Smithsonian Discovers Cute New Mammal Species

Smithsonian Discovers Cute New Mammal Species

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olinguito by Mark GurneyDescribed as a cross between a house cat and a teddy bear, scientists announced the identification of a new mammal species, the olinguito.

In the raccoon family, Bassaricyon neblina is the first mammalian carnivore species to be added in the Americas in 35 years, scientists at the Smithsonian Institution in Washington said.

The 2-pound olinguito (oh-lin-GHEE-toe), with its large eyes and woolly orange-brown fur, is native to the cloud forests of Colombia and Ecuador.

“The discovery of the olinguito shows us that the world is not yet completely explored, its most basic secrets not yet revealed,” said Kristofer Helgen, curator of mammals at the Smithsonian’s National Museum of Natural History and leader of the team reporting the new discovery. “If new carnivores can still be found, what other surprises await us? So many of the world’s species are not yet known to science. Documenting them is the first step toward understanding the full richness and diversity of life on Earth.”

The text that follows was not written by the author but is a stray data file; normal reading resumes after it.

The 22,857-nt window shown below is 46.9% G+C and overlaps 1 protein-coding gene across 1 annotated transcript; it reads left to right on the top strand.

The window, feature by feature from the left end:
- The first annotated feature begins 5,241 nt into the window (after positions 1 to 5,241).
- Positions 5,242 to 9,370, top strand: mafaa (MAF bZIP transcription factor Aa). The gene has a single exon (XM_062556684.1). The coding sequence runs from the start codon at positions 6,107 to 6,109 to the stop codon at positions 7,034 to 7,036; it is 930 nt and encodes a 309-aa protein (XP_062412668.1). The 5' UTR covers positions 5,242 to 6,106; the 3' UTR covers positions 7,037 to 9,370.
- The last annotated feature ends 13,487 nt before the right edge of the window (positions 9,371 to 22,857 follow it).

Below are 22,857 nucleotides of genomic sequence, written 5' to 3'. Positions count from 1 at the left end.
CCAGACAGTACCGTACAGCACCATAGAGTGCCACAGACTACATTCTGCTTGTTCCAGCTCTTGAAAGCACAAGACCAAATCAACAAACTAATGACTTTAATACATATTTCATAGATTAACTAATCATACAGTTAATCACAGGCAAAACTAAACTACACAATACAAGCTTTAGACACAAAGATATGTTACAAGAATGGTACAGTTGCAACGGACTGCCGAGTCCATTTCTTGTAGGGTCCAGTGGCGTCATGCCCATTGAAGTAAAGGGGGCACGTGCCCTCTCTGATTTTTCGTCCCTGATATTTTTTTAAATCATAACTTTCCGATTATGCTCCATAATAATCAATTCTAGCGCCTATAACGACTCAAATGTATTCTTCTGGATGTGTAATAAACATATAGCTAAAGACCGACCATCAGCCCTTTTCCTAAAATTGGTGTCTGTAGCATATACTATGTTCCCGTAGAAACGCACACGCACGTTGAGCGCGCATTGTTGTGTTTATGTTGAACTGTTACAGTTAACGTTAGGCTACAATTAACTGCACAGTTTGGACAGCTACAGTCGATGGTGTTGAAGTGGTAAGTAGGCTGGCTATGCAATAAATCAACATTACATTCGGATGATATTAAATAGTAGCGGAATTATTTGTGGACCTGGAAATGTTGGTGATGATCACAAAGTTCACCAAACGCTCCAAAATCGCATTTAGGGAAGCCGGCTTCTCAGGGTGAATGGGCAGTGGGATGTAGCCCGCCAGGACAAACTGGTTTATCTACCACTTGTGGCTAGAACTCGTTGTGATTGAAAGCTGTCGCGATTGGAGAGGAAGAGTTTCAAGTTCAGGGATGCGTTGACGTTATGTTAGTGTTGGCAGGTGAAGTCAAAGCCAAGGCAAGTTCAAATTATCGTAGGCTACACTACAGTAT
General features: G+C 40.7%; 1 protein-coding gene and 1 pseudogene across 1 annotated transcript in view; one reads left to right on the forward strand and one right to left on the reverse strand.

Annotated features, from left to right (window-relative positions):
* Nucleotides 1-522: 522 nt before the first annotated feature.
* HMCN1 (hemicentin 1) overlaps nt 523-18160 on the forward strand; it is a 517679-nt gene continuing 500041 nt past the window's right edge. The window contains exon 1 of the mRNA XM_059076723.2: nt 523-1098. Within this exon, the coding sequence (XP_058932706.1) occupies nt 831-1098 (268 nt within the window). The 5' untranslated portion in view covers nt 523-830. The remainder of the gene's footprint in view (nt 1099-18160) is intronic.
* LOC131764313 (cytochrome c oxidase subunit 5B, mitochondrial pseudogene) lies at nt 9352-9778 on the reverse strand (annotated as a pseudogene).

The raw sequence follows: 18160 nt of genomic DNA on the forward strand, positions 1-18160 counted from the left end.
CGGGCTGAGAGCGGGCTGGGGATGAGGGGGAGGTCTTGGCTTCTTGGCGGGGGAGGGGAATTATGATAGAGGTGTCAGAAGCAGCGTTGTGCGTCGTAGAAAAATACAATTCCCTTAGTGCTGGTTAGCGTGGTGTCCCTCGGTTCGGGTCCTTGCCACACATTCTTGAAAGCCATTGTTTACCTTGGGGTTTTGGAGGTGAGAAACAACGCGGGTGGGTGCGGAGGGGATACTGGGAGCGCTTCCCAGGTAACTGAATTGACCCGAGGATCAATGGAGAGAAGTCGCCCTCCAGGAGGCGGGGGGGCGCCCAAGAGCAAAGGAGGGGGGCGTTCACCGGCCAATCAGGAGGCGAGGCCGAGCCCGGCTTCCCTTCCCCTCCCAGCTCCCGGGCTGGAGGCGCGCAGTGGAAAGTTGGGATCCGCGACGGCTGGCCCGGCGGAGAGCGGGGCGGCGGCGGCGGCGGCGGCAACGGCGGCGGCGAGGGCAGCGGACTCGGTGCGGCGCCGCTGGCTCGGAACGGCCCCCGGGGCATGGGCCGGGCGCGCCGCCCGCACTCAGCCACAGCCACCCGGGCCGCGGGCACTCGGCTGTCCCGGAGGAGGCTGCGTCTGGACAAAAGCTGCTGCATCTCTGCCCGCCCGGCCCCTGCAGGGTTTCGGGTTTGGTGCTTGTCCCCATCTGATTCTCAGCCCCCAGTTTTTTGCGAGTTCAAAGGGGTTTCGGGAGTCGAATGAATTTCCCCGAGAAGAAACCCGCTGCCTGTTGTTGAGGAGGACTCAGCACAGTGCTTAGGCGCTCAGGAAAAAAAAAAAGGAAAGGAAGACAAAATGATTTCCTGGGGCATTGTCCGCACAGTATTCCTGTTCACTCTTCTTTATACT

The researchers originally started out to create the first comprehensive study of olingos, several species of tree-living carnivores in the genus Bassaricyon. Unexpectedly, the team discovered the existence of the olinguito among museum records and specimens, a previously undescribed species.

But did the olinguito still exist in the wild?

A lucky break came with the discovery of a camcorder video which provided confirmation of the olinguito’s existence via a few seconds of grainy video shot by their colleague Miguel Pinto, a zoologist in Ecuador, Helgen and Roland Kays, director of the Biodiversity and Earth Observation Lab at the North Carolina Museum of Natural Sciences set off on a three-week expedition to find the animal themselves.

olinguito-Mark GurneyWorking with Pinto, they found olinguitos in a forest on the western slopes of the Andes, and spent their days documenting what they could about the animal―mostly active at night, is mainly a fruit eater, rarely comes out of the trees and has one baby at a time.

Unfortunately, 42 percent of historic olinguito habitat has already been converted to agriculture or urban areas.

The team’s discovery is published in the Aug. 15 issue of the journal ZooKeys.

(READ more at the Smithsonian Institution)

Photo credits: Mark Gurney